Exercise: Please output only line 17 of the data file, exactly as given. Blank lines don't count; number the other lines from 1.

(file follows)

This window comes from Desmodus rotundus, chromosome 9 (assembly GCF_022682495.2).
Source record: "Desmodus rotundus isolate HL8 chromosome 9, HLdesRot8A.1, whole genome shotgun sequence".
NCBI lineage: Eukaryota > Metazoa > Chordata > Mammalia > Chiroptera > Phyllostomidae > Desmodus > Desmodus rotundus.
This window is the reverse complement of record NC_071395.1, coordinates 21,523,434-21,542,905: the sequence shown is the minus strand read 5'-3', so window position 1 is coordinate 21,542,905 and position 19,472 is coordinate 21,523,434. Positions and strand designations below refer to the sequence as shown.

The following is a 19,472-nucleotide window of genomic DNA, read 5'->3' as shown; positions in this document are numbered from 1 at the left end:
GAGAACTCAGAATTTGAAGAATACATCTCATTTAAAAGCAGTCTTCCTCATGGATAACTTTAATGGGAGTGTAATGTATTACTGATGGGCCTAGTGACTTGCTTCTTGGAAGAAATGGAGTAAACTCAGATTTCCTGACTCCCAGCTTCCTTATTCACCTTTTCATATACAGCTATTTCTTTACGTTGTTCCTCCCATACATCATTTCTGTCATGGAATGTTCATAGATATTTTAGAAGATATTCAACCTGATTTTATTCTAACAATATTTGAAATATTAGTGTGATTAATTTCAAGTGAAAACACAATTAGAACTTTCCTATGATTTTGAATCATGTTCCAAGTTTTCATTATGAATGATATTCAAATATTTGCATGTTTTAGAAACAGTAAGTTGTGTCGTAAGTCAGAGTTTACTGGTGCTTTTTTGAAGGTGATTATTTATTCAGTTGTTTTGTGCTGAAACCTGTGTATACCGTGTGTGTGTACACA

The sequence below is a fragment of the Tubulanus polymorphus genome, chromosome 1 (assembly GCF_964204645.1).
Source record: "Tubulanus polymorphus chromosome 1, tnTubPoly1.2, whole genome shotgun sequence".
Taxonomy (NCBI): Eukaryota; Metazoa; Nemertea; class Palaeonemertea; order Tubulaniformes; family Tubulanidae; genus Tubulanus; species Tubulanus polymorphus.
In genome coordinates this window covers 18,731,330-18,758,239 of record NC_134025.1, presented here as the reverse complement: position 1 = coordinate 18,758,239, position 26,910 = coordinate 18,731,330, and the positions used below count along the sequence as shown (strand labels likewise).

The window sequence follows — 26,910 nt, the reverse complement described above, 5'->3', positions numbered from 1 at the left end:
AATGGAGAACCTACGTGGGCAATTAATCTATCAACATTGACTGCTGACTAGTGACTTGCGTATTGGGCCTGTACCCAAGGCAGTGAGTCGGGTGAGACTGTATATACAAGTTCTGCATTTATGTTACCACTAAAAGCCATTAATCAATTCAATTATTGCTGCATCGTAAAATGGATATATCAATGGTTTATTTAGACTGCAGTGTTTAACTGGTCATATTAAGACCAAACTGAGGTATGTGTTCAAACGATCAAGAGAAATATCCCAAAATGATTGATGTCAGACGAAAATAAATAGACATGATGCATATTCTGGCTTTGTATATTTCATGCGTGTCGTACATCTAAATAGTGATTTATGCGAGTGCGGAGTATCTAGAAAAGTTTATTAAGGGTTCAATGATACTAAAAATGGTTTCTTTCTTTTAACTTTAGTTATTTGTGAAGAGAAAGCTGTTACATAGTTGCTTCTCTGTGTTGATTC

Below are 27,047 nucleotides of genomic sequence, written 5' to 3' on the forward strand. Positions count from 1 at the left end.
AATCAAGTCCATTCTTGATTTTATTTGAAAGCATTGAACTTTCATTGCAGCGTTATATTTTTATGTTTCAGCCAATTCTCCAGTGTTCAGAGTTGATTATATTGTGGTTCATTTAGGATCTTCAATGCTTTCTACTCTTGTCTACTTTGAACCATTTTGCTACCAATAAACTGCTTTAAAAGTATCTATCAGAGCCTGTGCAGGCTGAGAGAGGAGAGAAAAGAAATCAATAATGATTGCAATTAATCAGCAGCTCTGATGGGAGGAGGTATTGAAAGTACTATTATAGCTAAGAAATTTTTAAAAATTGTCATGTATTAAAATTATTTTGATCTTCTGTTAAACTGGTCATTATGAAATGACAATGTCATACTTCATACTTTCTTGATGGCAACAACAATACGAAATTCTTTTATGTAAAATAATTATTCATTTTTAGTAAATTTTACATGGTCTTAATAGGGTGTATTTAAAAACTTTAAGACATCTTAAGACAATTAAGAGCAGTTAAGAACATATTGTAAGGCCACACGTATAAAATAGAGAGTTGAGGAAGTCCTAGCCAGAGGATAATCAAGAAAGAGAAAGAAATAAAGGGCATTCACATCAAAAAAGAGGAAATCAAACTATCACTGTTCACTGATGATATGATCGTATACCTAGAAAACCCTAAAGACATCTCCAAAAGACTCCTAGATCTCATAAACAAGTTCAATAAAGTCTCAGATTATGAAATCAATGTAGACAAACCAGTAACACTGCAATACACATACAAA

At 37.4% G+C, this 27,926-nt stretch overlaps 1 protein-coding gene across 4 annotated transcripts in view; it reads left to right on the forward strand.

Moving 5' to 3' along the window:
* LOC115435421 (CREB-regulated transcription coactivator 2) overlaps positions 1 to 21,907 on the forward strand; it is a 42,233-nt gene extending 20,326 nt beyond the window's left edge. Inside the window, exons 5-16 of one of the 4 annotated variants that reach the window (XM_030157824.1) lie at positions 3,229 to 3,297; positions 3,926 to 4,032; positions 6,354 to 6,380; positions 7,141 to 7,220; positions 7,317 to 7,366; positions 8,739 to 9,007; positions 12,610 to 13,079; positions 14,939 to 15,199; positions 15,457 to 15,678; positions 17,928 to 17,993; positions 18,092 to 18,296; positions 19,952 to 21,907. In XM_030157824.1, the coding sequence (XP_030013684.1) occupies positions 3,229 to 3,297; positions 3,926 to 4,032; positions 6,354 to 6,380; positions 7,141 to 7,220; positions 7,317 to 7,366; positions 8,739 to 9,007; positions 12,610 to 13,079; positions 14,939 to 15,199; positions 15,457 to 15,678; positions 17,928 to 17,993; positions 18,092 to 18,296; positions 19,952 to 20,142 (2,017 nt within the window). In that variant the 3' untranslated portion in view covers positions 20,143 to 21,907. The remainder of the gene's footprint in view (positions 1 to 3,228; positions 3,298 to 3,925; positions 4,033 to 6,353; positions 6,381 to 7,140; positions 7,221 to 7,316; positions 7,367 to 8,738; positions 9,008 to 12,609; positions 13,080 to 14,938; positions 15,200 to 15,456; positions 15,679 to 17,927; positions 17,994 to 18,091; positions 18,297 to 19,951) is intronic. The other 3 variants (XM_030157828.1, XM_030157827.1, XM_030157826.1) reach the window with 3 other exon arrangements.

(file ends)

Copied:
* LOC115435421 (CREB-regulated transcription coactivator 2) overlaps positions 1 to 21,907 on the forward strand; it is a 42,233-nt gene extending 20,326 nt beyond the window's left edge. Inside the window, exons 5-16 of one of the 4 annotated variants that reach the window (XM_030157824.1) lie at positions 3,229 to 3,297; positions 3,926 to 4,032; positions 6,354 to 6,380; positions 7,141 to 7,220; positions 7,317 to 7,366; positions 8,739 to 9,007; positions 12,610 to 13,079; positions 14,939 to 15,199; positions 15,457 to 15,678; positions 17,928 to 17,993; positions 18,092 to 18,296; positions 19,952 to 21,907. In XM_030157824.1, the coding sequence (XP_030013684.1) occupies positions 3,229 to 3,297; positions 3,926 to 4,032; positions 6,354 to 6,380; positions 7,141 to 7,220; positions 7,317 to 7,366; positions 8,739 to 9,007; positions 12,610 to 13,079; positions 14,939 to 15,199; positions 15,457 to 15,678; positions 17,928 to 17,993; positions 18,092 to 18,296; positions 19,952 to 20,142 (2,017 nt within the window). In that variant the 3' untranslated portion in view covers positions 20,143 to 21,907. The remainder of the gene's footprint in view (positions 1 to 3,228; positions 3,298 to 3,925; positions 4,033 to 6,353; positions 6,381 to 7,140; positions 7,221 to 7,316; positions 7,367 to 8,738; positions 9,008 to 12,609; positions 13,080 to 14,938; positions 15,200 to 15,456; positions 15,679 to 17,927; positions 17,994 to 18,091; positions 18,297 to 19,951) is intronic. The other 3 variants (XM_030157828.1, XM_030157827.1, XM_030157826.1) reach the window with 3 other exon arrangements.